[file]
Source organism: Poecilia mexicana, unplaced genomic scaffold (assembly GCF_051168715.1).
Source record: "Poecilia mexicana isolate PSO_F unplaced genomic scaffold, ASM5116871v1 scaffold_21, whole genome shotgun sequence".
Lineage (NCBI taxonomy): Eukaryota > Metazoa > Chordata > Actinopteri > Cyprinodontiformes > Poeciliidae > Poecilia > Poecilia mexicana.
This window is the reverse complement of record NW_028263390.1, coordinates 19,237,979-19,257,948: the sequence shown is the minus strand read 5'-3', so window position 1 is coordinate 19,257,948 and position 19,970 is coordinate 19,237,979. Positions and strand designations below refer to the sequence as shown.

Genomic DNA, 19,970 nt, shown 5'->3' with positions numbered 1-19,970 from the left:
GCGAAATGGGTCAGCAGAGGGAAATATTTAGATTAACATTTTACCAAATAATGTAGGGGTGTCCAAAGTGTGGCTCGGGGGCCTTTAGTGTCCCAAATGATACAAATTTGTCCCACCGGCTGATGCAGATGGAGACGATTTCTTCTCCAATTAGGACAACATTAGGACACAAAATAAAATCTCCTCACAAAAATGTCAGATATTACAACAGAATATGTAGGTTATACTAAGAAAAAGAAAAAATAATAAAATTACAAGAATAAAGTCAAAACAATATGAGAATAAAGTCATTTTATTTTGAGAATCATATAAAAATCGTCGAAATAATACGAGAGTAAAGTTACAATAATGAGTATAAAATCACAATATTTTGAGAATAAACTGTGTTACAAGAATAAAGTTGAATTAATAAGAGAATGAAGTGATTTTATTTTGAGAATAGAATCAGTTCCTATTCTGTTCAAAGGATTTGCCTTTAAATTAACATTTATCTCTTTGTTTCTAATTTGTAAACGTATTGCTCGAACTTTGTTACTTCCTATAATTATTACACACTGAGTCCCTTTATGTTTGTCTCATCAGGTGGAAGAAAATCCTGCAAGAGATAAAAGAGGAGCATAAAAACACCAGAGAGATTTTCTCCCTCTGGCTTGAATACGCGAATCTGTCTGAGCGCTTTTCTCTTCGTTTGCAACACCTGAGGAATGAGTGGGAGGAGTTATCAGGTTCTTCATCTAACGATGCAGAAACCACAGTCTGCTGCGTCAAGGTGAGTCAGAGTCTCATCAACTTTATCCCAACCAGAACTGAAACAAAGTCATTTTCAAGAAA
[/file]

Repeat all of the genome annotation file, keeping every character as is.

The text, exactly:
Source organism: Poecilia mexicana, unplaced genomic scaffold (assembly GCF_051168715.1).
Source record: "Poecilia mexicana isolate PSO_F unplaced genomic scaffold, ASM5116871v1 scaffold_21, whole genome shotgun sequence".
Lineage (NCBI taxonomy): Eukaryota > Metazoa > Chordata > Actinopteri > Cyprinodontiformes > Poeciliidae > Poecilia > Poecilia mexicana.
This window is the reverse complement of record NW_028263390.1, coordinates 19,237,979-19,257,948: the sequence shown is the minus strand read 5'-3', so window position 1 is coordinate 19,257,948 and position 19,970 is coordinate 19,237,979. Positions and strand designations below refer to the sequence as shown.

Genomic DNA, 19,970 nt, shown 5'->3' with positions numbered 1-19,970 from the left:
GCGAAATGGGTCAGCAGAGGGAAATATTTAGATTAACATTTTACCAAATAATGTAGGGGTGTCCAAAGTGTGGCTCGGGGGCCTTTAGTGTCCCAAATGATACAAATTTGTCCCACCGGCTGATGCAGATGGAGACGATTTCTTCTCCAATTAGGACAACATTAGGACACAAAATAAAATCTCCTCACAAAAATGTCAGATATTACAACAGAATATGTAGGTTATACTAAGAAAAAGAAAAAATAATAAAATTACAAGAATAAAGTCAAAACAATATGAGAATAAAGTCATTTTATTTTGAGAATCATATAAAAATCGTCGAAATAATACGAGAGTAAAGTTACAATAATGAGTATAAAATCACAATATTTTGAGAATAAACTGTGTTACAAGAATAAAGTTGAATTAATAAGAGAATGAAGTGATTTTATTTTGAGAATAGAATCAGTTCCTATTCTGTTCAAAGGATTTGCCTTTAAATTAACATTTATCTCTTTGTTTCTAATTTGTAAACGTATTGCTCGAACTTTGTTACTTCCTATAATTATTACACACTGAGTCCCTTTATGTTTGTCTCATCAGGTGGAAGAAAATCCTGCAAGAGATAAAAGAGGAGCATAAAAACACCAGAGAGATTTTCTCCCTCTGGCTTGAATACGCGAATCTGTCTGAGCGCTTTTCTCTTCGTTTGCAACACCTGAGGAATGAGTGGGAGGAGTTATCAGGTTCTTCATCTAACGATGCAGAAACCACAGTCTGCTGCGTCAAGGTGAGTCAGAGTCTCATCAACTTTATCCCAACCAGAACTGAAACAAAGTCATTTTCAAGAAA